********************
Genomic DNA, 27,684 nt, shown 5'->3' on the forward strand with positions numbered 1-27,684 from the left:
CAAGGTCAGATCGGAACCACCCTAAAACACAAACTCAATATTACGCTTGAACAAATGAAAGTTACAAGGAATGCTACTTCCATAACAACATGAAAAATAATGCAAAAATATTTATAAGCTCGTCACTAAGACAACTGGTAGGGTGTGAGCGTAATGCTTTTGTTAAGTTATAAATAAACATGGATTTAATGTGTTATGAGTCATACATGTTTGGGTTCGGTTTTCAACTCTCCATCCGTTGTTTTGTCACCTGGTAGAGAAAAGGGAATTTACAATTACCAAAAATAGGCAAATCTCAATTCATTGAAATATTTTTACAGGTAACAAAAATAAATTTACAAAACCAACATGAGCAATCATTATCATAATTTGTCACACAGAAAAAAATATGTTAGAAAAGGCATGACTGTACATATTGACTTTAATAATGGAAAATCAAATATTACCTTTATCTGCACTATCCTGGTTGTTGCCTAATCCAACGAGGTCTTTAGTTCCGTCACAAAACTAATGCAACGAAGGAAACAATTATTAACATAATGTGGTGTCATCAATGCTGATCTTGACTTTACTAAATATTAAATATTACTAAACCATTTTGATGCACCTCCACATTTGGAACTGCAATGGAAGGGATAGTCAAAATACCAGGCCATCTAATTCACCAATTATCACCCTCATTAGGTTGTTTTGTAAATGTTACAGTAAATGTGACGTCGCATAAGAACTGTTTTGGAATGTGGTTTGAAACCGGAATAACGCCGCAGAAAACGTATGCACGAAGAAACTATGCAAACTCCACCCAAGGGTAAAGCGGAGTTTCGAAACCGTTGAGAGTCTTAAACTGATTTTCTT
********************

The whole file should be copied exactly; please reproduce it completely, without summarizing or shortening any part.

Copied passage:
Genomic DNA, 27,684 nt, shown 5'->3' on the forward strand with positions numbered 1-27,684 from the left:
CAAGGTCAGATCGGAACCACCCTAAAACACAAACTCAATATTACGCTTGAACAAATGAAAGTTACAAGGAATGCTACTTCCATAACAACATGAAAAATAATGCAAAAATATTTATAAGCTCGTCACTAAGACAACTGGTAGGGTGTGAGCGTAATGCTTTTGTTAAGTTATAAATAAACATGGATTTAATGTGTTATGAGTCATACATGTTTGGGTTCGGTTTTCAACTCTCCATCCGTTGTTTTGTCACCTGGTAGAGAAAAGGGAATTTACAATTACCAAAAATAGGCAAATCTCAATTCATTGAAATATTTTTACAGGTAACAAAAATAAATTTACAAAACCAACATGAGCAATCATTATCATAATTTGTCACACAGAAAAAAATATGTTAGAAAAGGCATGACTGTACATATTGACTTTAATAATGGAAAATCAAATATTACCTTTATCTGCACTATCCTGGTTGTTGCCTAATCCAACGAGGTCTTTAGTTCCGTCACAAAACTAATGCAACGAAGGAAACAATTATTAACATAATGTGGTGTCATCAATGCTGATCTTGACTTTACTAAATATTAAATATTACTAAACCATTTTGATGCACCTCCACATTTGGAACTGCAATGGAAGGGATAGTCAAAATACCAGGCCATCTAATTCACCAATTATCACCCTCATTAGGTTGTTTTGTAAATGTTACAGTAAATGTGACGTCGCATAAGAACTGTTTTGGAATGTGGTTTGAAACCGGAATAACGCCGCAGAAAACGTATGCACGAAGAAACTATGCAAACTCCACCCAAGGGTAAAGCGGAGTTTCGAAACCGTTGAGAGTCTTAAACTGATTTTCTT